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Deborah Ann Light dies; pharmaceutical heiress, philanthropist was 80

Philanthropist Deborah Ann Light, a philanthropist and early

Philanthropist Deborah Ann Light, a philanthropist and early board member of the Peconic Land Trust who defied blue-blood convention to live as a modern pagan, died July 21, 2015 at her home in Gainesville, FL. She was 80. Credit: The Light family

Deborah Ann Light, a philanthropist and early board member of the Peconic Land Trust who defied blue-blood convention to live as a modern pagan, died July 21 at her home in Gainesville, Florida. She was 80.

Her death was confirmed by her son, Michael Light, a San Francisco artist. She died after a long illness, he said.

An heiress to the Upjohn pharmaceutical fortune, Light in 1967 bought Quail Hill, the 30-acre Amagansett estate of cosmetics magnate Samuel Rubin. Over the next 20 years she added 190 acres of contiguous farmland, donating it all by 1995 to the trust, a nonprofit that conserves Long Island farms and natural land. She later lived in Sag Harbor.

Hers were among the first major gifts to the trust. A portion became Quail Hill Farm, one of the first community-supported agriculture farms in the country. Much of the rest is woodland or privately farmed.

Beginning in 1986, she also bought land in northern Florida, assembling 741 acres that today form the bulk of the Crones' Cradle Conserve, an educational organic farm, feminist retreat and nature preserve.

"She believed that we have a responsibility to steward what we own and to make sure that it will be stewarded in the future," said John Halsey, the trust president. "People sat up and took notice" of the trust's conservation mission after Light's Amagansett gifts, with landowners such as her friends from the de Cuevas family following suit.

Halsey estimated that Light's land would be worth between $63 million and $105 million today, if it were even possible to amass that much in a part of Long Island that has become a crowded playground for the rich.

"All of this was fields 10 years ago," she told an NPR reporter in 2006 as the two passed a supersized mansion built next to an East End road. "You could see all the way over to those hills over there. And then they started to put this up."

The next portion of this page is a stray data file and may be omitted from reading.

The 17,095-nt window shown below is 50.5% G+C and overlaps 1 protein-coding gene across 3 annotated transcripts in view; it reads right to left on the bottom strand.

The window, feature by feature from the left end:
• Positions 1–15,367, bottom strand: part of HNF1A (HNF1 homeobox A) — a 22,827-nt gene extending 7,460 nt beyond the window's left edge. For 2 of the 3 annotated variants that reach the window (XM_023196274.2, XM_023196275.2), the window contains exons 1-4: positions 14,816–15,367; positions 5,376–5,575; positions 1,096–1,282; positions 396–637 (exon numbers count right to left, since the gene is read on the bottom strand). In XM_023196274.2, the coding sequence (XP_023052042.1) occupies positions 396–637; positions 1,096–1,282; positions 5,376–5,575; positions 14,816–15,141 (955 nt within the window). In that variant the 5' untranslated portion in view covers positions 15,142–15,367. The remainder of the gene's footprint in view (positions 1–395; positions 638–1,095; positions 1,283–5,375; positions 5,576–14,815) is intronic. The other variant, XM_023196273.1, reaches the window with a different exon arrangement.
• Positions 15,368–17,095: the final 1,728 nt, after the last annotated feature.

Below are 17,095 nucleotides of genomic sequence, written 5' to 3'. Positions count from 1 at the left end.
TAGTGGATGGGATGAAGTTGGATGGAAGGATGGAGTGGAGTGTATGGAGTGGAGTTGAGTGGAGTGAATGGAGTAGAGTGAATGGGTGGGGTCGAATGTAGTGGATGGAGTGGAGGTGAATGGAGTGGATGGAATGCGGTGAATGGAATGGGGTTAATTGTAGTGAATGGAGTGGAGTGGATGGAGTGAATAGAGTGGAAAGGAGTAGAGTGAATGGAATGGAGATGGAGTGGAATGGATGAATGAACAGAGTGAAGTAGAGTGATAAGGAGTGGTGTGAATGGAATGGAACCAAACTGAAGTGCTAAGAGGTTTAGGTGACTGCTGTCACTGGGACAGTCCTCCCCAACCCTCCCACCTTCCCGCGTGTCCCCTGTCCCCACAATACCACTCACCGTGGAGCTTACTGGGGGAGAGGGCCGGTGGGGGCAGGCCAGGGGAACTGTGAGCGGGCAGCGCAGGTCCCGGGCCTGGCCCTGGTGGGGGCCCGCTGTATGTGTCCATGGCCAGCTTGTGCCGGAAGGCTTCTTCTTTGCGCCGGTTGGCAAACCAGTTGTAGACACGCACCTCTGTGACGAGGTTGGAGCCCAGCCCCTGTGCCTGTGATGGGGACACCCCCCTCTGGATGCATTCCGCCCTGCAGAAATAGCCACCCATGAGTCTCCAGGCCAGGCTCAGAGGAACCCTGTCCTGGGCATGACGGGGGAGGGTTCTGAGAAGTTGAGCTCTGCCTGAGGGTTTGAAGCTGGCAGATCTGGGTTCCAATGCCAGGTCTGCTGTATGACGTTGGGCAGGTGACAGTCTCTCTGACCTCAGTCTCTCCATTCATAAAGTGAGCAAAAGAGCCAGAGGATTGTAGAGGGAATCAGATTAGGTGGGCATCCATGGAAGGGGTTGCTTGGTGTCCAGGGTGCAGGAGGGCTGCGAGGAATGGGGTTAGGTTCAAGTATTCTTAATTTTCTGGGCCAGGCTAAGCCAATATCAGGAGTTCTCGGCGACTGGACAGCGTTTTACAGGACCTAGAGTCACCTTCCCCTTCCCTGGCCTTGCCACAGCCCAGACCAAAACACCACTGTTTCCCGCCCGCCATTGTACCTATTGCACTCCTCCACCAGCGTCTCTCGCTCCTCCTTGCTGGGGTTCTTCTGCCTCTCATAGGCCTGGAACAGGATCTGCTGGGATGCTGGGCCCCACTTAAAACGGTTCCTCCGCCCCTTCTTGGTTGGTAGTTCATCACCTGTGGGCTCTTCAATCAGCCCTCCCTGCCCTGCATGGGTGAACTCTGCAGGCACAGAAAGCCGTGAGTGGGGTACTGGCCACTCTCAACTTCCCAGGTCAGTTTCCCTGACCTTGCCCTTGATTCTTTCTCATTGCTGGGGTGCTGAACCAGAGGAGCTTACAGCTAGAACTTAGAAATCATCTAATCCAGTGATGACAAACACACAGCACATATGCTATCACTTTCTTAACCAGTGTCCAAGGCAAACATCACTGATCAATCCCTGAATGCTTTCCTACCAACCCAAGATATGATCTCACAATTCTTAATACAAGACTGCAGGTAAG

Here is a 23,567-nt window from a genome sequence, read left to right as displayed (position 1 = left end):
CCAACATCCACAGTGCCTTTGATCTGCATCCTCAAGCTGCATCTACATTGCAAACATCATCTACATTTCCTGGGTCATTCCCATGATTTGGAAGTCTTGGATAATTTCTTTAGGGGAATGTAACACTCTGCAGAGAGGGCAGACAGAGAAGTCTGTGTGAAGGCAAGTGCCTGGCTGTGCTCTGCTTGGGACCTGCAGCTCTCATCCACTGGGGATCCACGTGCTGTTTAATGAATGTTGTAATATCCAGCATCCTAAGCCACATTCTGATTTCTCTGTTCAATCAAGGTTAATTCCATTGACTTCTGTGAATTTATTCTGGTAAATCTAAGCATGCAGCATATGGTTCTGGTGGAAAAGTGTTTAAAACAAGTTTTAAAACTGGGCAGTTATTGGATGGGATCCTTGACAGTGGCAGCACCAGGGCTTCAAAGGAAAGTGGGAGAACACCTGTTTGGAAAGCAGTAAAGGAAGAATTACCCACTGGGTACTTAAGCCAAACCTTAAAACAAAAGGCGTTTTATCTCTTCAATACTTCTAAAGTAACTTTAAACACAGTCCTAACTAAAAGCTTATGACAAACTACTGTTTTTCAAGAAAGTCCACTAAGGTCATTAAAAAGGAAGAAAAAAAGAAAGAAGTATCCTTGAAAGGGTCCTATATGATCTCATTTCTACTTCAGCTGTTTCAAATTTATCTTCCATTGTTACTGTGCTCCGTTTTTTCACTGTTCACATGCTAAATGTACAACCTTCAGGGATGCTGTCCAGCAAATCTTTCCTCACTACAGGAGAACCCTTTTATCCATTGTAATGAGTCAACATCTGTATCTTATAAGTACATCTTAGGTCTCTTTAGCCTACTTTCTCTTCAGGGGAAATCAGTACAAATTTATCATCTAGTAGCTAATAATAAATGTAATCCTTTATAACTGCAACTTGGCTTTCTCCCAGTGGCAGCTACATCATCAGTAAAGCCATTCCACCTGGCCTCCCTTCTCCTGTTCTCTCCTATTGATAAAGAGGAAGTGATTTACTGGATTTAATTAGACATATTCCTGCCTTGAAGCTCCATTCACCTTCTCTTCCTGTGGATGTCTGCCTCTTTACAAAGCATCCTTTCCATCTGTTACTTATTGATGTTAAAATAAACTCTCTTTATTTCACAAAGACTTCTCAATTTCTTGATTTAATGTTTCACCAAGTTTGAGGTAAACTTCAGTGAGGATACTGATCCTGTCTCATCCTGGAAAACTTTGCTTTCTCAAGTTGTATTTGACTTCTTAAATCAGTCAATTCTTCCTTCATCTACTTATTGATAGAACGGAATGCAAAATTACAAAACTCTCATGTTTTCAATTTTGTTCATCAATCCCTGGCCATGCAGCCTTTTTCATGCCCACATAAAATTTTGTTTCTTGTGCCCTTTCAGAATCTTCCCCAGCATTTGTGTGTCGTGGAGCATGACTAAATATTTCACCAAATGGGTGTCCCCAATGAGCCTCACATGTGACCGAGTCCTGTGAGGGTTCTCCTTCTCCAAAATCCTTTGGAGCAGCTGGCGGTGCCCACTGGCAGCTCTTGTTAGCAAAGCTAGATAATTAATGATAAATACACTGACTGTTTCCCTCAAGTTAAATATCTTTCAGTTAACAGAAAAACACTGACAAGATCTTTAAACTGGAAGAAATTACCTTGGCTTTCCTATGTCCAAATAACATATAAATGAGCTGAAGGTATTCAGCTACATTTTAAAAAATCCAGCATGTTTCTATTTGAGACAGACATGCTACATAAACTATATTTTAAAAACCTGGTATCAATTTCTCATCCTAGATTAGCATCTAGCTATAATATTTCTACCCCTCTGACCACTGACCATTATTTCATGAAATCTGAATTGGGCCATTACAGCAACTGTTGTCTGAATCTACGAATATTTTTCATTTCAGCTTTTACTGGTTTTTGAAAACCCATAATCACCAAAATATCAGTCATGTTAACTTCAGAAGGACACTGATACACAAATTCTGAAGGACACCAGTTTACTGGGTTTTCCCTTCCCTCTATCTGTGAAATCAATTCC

Light was born June 5, 1935, to Rudolph Alvin Light, a medical doctor, and the former Ann Bonner Jones. She grew up on a horse farm outside Nashville, attended St. Anne's Preparatory School in Charlottesville, Virginia, and received her bachelor's in textile design from the School for American Craftsmen at the Rochester Institute of Technology in 1961. She received a master's in religious studies from Vermont College, Norwich University in 1985.

Her marriages -- to sculptor Tom Muir Wilson in 1958; painter Robert Thomas Taugner in 1962, with whom she had her son, Michael; and Broadway stage manager Peter Jennings Perry in 1966 -- ended in divorce.

In the early 1980s, according to her son, she had a spiritual epiphany on a trip to Ireland and began to practice Wicca, a form of paganism whose practitioners worship the divine in nature.

In 1985, she met Jeri Baldwin of Ocala, Florida, who would become her committed life partner until her death.

The two divided their time between Florida and Sag Harbor, and Light traveled frequently to read her poetry and represent Wiccans at religious conferences.

Light's son, Michael, described this era of his mother's life as liberating. "She really came into her own," he said. "In many ways she needed to liberate herself from a very restrictive and controlling set of expectations, parental and otherwise."

Light was cremated. A memorial service is planned for 4 p.m. on Sept. 19 at Quail Hill Farm.

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